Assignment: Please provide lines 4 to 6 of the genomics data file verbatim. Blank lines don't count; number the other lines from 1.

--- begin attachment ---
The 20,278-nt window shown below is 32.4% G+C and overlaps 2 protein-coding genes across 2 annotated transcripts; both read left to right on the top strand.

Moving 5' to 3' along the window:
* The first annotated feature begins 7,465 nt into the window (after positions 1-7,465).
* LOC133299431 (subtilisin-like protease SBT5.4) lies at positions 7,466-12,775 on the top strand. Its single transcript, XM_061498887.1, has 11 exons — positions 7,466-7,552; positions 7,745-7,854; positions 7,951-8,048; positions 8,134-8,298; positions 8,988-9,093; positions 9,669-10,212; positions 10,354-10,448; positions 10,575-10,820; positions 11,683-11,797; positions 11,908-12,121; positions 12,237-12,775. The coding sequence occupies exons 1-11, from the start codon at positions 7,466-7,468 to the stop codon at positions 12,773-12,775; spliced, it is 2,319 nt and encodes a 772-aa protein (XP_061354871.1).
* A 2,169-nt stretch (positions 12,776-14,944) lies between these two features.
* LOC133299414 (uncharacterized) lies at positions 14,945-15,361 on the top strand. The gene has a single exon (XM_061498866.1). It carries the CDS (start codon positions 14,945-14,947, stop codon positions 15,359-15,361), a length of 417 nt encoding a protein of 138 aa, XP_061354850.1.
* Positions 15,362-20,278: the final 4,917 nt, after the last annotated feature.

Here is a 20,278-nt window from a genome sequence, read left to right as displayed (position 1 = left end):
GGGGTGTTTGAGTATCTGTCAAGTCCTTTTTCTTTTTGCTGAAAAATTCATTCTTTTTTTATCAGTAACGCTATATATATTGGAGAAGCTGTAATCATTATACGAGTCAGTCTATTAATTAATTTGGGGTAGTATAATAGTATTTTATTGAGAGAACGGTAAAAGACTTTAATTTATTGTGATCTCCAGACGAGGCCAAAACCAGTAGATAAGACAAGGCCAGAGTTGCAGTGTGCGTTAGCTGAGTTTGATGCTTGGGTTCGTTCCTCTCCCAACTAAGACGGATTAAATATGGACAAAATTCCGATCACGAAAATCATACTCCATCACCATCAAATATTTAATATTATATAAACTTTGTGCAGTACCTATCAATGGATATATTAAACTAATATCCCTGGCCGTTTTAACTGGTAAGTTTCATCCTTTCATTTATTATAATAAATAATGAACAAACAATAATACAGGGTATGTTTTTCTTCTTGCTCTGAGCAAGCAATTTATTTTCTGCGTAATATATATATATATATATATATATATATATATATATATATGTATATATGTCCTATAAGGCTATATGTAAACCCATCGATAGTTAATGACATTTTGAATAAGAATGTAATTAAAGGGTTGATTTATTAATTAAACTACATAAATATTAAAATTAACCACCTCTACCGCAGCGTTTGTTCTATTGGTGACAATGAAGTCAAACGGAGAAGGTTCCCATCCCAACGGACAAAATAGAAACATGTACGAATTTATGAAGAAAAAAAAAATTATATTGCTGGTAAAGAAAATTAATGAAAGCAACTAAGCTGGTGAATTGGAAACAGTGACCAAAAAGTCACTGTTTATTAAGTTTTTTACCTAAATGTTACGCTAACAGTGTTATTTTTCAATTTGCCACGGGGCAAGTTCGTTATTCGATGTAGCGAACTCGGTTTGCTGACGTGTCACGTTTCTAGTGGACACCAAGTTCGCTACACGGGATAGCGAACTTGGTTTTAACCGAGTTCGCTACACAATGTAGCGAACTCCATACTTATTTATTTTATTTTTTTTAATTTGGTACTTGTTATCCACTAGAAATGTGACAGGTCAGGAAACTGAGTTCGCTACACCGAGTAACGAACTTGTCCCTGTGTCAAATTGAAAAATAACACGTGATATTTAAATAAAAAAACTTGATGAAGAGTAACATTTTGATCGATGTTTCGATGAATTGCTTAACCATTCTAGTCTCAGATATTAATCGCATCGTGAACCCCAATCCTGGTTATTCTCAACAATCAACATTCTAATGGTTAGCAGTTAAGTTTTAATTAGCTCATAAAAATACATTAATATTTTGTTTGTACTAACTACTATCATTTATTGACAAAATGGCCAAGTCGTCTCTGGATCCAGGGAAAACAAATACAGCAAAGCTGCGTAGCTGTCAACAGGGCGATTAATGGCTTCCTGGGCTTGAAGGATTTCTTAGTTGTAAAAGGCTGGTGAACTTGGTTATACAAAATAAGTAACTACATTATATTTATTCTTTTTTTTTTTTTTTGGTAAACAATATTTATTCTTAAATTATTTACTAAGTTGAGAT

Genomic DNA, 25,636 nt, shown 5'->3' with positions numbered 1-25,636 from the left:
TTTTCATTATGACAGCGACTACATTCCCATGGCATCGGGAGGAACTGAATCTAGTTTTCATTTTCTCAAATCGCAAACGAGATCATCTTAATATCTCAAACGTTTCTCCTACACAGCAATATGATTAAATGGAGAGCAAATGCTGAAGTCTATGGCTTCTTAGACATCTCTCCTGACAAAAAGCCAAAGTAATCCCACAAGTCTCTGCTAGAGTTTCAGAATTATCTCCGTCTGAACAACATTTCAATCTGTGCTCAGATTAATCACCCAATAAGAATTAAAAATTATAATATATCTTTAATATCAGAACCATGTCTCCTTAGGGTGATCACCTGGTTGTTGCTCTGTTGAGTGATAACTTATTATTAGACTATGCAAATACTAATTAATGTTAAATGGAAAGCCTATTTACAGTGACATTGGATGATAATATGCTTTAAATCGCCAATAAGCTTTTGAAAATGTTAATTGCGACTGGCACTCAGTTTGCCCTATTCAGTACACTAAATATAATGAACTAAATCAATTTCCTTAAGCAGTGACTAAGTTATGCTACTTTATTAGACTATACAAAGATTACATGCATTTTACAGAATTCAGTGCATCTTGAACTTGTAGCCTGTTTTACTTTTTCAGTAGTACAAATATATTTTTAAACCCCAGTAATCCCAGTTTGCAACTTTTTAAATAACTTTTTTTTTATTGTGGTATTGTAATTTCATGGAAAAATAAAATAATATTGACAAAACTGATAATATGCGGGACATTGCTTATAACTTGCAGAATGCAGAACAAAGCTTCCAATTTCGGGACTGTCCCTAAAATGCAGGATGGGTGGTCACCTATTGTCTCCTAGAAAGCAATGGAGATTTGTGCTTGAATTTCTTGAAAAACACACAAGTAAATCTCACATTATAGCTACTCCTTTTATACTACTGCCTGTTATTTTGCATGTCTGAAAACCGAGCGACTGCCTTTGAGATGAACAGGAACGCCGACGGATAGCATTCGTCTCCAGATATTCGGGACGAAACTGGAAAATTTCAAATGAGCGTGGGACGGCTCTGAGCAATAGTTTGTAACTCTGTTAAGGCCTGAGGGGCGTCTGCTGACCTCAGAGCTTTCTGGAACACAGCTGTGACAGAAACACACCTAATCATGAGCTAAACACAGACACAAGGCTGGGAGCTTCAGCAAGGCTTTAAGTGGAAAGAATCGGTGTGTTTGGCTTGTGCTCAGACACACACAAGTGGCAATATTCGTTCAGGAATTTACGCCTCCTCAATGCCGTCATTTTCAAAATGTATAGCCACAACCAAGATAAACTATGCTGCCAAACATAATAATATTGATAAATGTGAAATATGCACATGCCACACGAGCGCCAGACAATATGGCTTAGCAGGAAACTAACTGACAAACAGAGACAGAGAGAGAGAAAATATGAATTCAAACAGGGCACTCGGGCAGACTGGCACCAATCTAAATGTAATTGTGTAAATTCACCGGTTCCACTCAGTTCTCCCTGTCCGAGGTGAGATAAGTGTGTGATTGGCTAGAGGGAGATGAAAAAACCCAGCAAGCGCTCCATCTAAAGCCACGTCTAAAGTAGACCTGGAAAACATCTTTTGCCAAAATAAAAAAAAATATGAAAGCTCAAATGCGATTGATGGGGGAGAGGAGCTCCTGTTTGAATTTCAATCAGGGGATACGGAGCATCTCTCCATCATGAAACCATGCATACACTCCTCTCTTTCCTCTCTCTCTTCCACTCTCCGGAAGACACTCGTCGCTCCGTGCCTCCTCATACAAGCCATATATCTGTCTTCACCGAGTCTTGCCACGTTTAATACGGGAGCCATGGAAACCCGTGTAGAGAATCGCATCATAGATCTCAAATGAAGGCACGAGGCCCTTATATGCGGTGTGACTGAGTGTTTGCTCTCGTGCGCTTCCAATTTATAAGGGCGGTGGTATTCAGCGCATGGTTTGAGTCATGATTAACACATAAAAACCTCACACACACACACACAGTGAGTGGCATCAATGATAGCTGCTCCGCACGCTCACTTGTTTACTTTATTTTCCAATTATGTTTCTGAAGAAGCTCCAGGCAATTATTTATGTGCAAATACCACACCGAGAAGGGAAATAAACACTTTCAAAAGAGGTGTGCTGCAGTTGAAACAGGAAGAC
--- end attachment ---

* LOC133299431 (subtilisin-like protease SBT5.4) lies at positions 7,466-12,775 on the top strand. Its single transcript, XM_061498887.1, has 11 exons — positions 7,466-7,552; positions 7,745-7,854; positions 7,951-8,048; positions 8,134-8,298; positions 8,988-9,093; positions 9,669-10,212; positions 10,354-10,448; positions 10,575-10,820; positions 11,683-11,797; positions 11,908-12,121; positions 12,237-12,775. The coding sequence occupies exons 1-11, from the start codon at positions 7,466-7,468 to the stop codon at positions 12,773-12,775; spliced, it is 2,319 nt and encodes a 772-aa protein (XP_061354871.1).
* A 2,169-nt stretch (positions 12,776-14,944) lies between these two features.
* LOC133299414 (uncharacterized) lies at positions 14,945-15,361 on the top strand. The gene has a single exon (XM_061498866.1). It carries the CDS (start codon positions 14,945-14,947, stop codon positions 15,359-15,361), a length of 417 nt encoding a protein of 138 aa, XP_061354850.1.